If The United Methodist Church is to really find the peace that surpasses all understanding, if its to find unity in Christ in the midst of its great global diversity, then we must pray compassionately.  We must lift those we disagree with up in prayer and seek to understand and suffer with them.  I believe this is truly the place we need to start if we are ever to find a way forward together.


Other Ideas, Thoughts, and Questions:

  • There were three plans considered by the Council of Bishops, and forwarded by the Commission on a Way Forward. The traditionalist plan would have maintained the current language in the discipline and increased accountability.  The one church plan would allow for decisions of inclusivity to be made at a local (annual conference, local church, individual clergy) level.  The multi-branch plan would have divided the denomination into like-minded groups or conferences held together by a binding agreement or constitution.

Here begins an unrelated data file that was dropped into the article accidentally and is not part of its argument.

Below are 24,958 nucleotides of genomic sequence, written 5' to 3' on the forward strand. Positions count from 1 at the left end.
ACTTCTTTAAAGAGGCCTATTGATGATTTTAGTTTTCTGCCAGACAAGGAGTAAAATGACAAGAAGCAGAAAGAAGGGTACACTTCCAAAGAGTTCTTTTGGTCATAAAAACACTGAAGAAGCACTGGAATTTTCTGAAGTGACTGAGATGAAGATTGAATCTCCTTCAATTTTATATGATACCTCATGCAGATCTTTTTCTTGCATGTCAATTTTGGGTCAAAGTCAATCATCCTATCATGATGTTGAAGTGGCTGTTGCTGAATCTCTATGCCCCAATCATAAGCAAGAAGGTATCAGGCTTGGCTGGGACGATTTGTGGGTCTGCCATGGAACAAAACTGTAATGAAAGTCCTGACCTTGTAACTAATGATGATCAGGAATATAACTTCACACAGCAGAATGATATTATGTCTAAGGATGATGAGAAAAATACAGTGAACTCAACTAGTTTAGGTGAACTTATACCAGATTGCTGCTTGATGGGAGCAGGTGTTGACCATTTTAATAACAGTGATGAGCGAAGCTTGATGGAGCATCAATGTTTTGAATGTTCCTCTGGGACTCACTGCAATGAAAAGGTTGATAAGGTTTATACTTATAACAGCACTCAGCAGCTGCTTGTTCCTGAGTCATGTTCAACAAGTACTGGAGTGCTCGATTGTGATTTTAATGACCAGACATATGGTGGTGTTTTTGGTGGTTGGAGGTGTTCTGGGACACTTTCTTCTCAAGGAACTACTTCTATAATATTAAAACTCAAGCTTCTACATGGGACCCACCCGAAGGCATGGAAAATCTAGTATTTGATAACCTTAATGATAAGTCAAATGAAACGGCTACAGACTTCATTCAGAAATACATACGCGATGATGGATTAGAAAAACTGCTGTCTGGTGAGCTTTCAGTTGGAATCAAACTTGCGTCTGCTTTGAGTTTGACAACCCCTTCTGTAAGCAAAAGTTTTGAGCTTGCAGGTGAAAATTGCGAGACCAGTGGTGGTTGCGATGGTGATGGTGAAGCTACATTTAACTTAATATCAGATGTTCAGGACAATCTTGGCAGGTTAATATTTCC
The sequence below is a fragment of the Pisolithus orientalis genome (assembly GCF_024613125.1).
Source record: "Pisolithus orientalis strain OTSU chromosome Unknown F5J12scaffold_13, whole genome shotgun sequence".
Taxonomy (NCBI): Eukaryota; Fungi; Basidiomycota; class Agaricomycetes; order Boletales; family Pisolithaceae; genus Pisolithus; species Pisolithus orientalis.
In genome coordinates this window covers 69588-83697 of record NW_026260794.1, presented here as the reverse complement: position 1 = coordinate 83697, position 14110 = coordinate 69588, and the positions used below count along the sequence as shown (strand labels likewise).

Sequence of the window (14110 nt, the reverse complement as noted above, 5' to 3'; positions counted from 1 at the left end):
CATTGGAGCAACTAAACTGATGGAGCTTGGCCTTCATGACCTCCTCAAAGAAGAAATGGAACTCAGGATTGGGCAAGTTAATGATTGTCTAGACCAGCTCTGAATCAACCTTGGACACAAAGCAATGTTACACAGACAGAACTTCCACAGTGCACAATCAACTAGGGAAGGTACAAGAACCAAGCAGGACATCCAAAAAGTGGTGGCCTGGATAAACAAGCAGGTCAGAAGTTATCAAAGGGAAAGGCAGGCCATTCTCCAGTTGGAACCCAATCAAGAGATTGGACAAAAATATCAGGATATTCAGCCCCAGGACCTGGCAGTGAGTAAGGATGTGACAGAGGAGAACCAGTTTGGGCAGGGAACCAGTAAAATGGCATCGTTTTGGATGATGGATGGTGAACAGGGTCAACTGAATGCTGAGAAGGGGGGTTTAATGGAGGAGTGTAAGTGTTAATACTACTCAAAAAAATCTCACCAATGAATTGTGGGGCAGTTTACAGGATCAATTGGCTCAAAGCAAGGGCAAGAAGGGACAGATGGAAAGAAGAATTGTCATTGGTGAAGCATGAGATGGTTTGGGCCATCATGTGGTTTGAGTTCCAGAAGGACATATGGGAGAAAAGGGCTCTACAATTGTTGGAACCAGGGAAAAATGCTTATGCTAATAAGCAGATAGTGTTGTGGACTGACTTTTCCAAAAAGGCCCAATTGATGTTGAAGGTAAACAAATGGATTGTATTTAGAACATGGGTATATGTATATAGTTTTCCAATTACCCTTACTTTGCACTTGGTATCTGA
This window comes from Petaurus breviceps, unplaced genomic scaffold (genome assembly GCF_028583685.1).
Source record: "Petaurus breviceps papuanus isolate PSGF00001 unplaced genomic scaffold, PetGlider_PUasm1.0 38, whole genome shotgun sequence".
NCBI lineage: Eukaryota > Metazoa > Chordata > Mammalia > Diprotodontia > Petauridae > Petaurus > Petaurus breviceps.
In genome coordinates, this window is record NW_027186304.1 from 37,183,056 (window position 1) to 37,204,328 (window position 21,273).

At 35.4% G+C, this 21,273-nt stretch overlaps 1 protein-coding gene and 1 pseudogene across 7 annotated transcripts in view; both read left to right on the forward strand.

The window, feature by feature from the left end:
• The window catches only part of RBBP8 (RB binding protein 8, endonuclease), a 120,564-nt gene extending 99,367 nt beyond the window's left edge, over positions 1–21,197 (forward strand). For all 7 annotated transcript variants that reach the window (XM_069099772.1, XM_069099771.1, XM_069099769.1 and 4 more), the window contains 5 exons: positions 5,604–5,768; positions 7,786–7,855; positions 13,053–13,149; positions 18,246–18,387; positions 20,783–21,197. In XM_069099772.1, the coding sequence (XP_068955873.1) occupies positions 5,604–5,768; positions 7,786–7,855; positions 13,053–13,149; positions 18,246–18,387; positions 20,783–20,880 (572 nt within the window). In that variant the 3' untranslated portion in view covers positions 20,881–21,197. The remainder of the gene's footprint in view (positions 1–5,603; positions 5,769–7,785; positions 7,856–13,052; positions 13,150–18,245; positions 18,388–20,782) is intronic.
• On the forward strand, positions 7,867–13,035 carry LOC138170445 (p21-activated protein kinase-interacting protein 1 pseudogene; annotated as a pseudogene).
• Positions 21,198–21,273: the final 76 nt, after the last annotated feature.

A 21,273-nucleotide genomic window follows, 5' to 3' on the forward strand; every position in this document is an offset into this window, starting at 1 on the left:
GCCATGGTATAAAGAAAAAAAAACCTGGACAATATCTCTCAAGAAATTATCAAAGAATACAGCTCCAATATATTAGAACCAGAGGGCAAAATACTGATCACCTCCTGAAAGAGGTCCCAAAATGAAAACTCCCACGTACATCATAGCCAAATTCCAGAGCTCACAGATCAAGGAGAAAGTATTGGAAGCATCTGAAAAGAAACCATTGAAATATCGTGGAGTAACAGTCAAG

• The constitutional amendments that were ratified made the following changes (paraphrasing): 1) during elections of delegates to General Conference, nominations can be made from the floor. All delegates are elected by a simple majority vote; 2) the election of bishops shall occur at regular intervals or as a vacancy occurs; 3) the Council of Bishops were empowered to hold one another accountable and resolve complaints involving a bishop.
  • I wonder how our prayer lists might change if we were to truly pray compassionately? What might they include, more than names?  Would (could) they include people we do not know?  How long might they be?
  • We cannot find the peace that defies understanding if we do not first seek understanding.

[1] Matthew 5:43-44, Common English Bible.

[2] Henri J.M. Nouwen, Donald P. McNeil, and Douglas A. Morrison, Compassion: A Reflection on the Christian Life (New York: Doubleday, 2005), p109-110.